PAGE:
I don’t think that I’m alone when I say that the very first time I was totally captivated by the 5-string banjo, was the day I watched and listened to a lanky fellow named Pete Seeger climb onto a stage with his roughhewn, long-necked 5-stringed instrument with a somewhat soiled circular drum. His fingers danced across the strings with an easy loping rhythm as he sang.
“How does he do that?,” we all asked. It was the late fifties and this didn’t sound like what I was used to hearing from a banjo. Bluegrass hadn’t penetrated the urban centers to any extent yet, and when we city-folksters imagined a banjo, we pictured the traditional Dixieland band of minstrels, pounding the rat-tat-tat rhythms of Stephen Foster and the riverboat era of high powered music.
Yet, here was this lanky chap wearing combat boots and jeans, singing soft ballads like ‘Go Tell Aunt Rhody’, rhythmic folk songs like ‘John Henry’, with this magnificent drum head with what looked like a bowsprit attached, all the while accompanying himself with rolling waves of pulsating rhythms. Then, to whet our appetites, he haunted us with the songs from the Lincoln Brigade…’Venga Jaleo’…’Viva La Quince Brigada’…
It wasn’t long before many of us, yours truly included, purchased Pete Seeger’s instruction book on how to play the 5-string banjo and learned the innovative yet so simple finger patterns that turned and tamed the 5 string banjo into an accommodating sidekick for the average folk singer.
As time wore on, bluegrass bled its way into the popular music culture and fast-fingered musical geniuses wowed us with their blazing speed and dexterity. The Appalachian superstars, Earl Scruggs and players of his ilk began to penetrate urban listening centers, and as the folk era faded into history, new figures arose to dazzle us – Bela Fleck, Noam Pikelney, etc. With Pete’s passing, his gentle style gradually lost prominence and the 5-string banjo became the province of the virtuoso. Gone was the ‘everyman banjo’ that could accompany the average player singing Happy Birthday at family gatherings, and perhaps a few of the slicker folk songs, if that person were practiced enough.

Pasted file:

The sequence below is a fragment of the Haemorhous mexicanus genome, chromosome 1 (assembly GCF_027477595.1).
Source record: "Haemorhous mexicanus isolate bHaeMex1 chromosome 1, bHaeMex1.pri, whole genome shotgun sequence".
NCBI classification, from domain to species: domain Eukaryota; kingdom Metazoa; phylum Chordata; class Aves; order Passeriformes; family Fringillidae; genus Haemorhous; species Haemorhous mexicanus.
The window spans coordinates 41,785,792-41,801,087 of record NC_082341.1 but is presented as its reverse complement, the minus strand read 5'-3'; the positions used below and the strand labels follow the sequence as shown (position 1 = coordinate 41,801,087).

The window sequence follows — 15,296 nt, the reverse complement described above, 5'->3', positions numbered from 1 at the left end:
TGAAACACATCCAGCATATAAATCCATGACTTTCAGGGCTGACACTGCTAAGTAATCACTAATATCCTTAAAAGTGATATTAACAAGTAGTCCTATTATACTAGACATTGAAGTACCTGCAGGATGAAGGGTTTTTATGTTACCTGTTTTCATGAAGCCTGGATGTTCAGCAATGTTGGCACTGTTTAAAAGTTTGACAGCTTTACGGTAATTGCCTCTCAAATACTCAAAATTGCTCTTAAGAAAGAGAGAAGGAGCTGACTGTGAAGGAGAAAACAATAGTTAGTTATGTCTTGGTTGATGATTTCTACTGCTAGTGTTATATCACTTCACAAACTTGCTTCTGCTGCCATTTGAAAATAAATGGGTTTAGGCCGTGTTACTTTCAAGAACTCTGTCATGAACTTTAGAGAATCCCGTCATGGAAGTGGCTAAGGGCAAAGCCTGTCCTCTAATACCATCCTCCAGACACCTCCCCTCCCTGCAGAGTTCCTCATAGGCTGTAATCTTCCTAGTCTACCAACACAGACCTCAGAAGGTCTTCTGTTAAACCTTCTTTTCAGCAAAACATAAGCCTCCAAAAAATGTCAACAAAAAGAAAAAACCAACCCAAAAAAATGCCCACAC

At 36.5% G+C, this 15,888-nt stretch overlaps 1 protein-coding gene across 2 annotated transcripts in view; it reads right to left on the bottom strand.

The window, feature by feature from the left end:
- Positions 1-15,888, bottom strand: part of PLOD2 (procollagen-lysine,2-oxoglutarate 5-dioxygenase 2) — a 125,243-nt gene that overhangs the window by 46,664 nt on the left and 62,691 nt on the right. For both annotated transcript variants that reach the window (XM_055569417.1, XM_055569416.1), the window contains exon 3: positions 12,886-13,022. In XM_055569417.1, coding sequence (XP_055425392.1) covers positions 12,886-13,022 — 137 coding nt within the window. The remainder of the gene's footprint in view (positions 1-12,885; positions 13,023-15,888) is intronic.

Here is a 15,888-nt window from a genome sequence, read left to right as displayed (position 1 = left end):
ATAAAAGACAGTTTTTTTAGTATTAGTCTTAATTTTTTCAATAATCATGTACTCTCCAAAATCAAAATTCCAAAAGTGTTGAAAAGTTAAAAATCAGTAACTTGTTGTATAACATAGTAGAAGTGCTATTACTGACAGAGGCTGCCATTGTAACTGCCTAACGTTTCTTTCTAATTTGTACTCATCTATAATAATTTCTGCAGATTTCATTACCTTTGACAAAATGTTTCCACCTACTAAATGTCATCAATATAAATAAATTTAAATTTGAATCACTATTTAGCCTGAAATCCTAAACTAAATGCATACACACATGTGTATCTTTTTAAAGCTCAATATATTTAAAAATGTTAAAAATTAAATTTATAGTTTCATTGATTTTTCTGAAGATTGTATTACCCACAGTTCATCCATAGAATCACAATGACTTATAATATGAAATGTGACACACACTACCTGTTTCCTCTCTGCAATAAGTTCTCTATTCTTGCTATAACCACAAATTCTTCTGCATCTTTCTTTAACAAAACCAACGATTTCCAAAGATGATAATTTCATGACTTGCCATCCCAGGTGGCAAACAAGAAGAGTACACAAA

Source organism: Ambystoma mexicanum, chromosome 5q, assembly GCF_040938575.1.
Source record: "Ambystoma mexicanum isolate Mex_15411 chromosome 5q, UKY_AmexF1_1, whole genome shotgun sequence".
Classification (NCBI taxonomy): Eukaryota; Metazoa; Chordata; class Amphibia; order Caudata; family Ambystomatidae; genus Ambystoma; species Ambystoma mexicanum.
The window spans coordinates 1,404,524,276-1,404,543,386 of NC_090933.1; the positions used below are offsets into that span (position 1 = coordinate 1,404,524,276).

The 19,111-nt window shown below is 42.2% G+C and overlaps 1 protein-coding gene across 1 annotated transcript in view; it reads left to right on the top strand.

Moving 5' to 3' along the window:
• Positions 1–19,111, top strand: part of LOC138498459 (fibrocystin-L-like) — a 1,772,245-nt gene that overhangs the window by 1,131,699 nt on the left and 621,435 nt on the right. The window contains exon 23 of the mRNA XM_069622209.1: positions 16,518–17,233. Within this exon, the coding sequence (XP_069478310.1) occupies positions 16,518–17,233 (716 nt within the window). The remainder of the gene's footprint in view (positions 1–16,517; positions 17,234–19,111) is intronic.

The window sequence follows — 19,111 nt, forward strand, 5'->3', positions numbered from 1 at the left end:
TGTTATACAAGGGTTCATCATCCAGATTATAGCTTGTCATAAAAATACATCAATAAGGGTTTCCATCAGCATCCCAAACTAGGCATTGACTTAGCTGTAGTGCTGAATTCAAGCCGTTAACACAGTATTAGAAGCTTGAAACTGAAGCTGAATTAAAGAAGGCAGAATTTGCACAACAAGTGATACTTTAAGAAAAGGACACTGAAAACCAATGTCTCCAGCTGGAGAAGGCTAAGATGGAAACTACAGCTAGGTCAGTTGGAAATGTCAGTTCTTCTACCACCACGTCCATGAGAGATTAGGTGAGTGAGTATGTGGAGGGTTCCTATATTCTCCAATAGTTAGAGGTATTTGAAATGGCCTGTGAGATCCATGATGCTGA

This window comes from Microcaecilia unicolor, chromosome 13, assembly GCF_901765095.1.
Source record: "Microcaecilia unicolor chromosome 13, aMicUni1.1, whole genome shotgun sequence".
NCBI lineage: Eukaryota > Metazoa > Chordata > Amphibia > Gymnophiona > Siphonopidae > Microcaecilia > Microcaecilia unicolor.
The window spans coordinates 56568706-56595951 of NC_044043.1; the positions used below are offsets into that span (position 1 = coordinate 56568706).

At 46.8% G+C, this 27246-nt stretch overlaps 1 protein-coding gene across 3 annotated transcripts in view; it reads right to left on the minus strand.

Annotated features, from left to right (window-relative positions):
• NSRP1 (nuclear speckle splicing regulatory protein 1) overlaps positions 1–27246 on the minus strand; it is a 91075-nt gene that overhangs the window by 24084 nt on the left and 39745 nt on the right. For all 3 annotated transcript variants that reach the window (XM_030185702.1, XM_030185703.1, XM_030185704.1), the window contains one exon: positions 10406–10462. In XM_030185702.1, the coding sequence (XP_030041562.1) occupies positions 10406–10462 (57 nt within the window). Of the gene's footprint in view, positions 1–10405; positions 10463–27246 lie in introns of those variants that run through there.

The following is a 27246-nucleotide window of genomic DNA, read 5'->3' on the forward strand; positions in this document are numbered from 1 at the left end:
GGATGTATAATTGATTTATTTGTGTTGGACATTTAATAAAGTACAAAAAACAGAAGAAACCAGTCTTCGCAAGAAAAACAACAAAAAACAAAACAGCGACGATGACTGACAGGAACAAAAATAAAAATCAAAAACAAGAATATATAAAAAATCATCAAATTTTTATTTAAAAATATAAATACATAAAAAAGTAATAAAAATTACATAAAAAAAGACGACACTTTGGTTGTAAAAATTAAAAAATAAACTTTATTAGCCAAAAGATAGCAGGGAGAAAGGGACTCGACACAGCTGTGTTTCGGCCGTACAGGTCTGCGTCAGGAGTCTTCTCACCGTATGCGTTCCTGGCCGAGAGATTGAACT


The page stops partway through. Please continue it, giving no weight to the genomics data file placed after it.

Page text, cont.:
Enter Frank Hamilton!
For those who don’t recognize the name, a brief search will reveal a life of service and dedication to the preservation of folk music and the joy that comes with being a part of a musical experience no matter how small. A founding member of the ‘Old Town School of Folk Music’ in Chicago, supporter of folk talent everywhere, and skilled folk musician in his own right (Frank was a member of the famed group The Weavers), Frank Hamilton has established a new school, branded with his unique experience in the honorable pursuit of bringing homemade music into as many homes and lives as possible. No, Frank’s pursuit is not to nurture the folk music superstars of the future, but rather to embrace the sheer joy of making music for anyone who cares enough to try. In Frank’s words (also quoted below),
“I believe that music is a birthright of the human species. Anyone who is interested in it should be encouraged to study it whether they consider themselves talented or not. If a person shows interest, that is the same result as talent. The greater the interest, the more the talent is enhanced. I also see music as healing. The sharing of it overrides division and enmity. It requires harmony and agreement. If people can make music together, they can learn how to converse with one another. Music is true diplomacy.”
Frank’s new school, The Frank Hamilton School, was founded in 2015 in Atlanta, Georgia, where Frank makes his home today. A more detailed chronicle of the how, when, where, and what appears at the end of this article.
What better way for Frank to demonstrate that he walks the walk as well as talks the talk, here is his generous link to a series of banjo lessons, for anyone who wishes to learn the method used by Pete Seeger to play the banjo. The teacher is Frank Hamilton himself.
Free Banjo Lessons (as promised!)
Here in toto, is the remarkable missive from Frank that appeared in my email inbox. Word for word.
These are all ten of my lessons on how to play the five-string banjo Pete Seeger style. There’s a lot of material on Old-Time clawhammer and Scruggs bluegrass-style but it’s important to remember what Pete did which changed the way it was played. You can play and sing songs from all over the world using his style. He innovated the long neck five string which was used by popular folk music groups during the Sixties and Seventies. You don’t have to have a long-neck banjo to play in this style.
I hope you’ll find these basic tutorials interesting.
And as promised, a full description of one of the most unique and special centers for folk musicians, aspirants and believers of all ilks to gather:
I asked Frank to send me a brief history of his journey. I’ve attached Frank’s detailed response to this article with full knowledge that several of my readers know and respect Frank’s contribution and gift to the proliferation of American folk songs and American folk singers.
A quick visit to the new Frank Hamilton School
Frank’s “mission statement” and chronicle of his journey appear here: Frank Hamilton Letter
I encourage my readers to read it. The spirit of the teacher, the love of the universal practice of families and friends singing together, lives and breathes in his words.
A man and His Mission – The incredible Frank Hamilton
Added bonus: Free Banjo Lessons posted at the end of this article.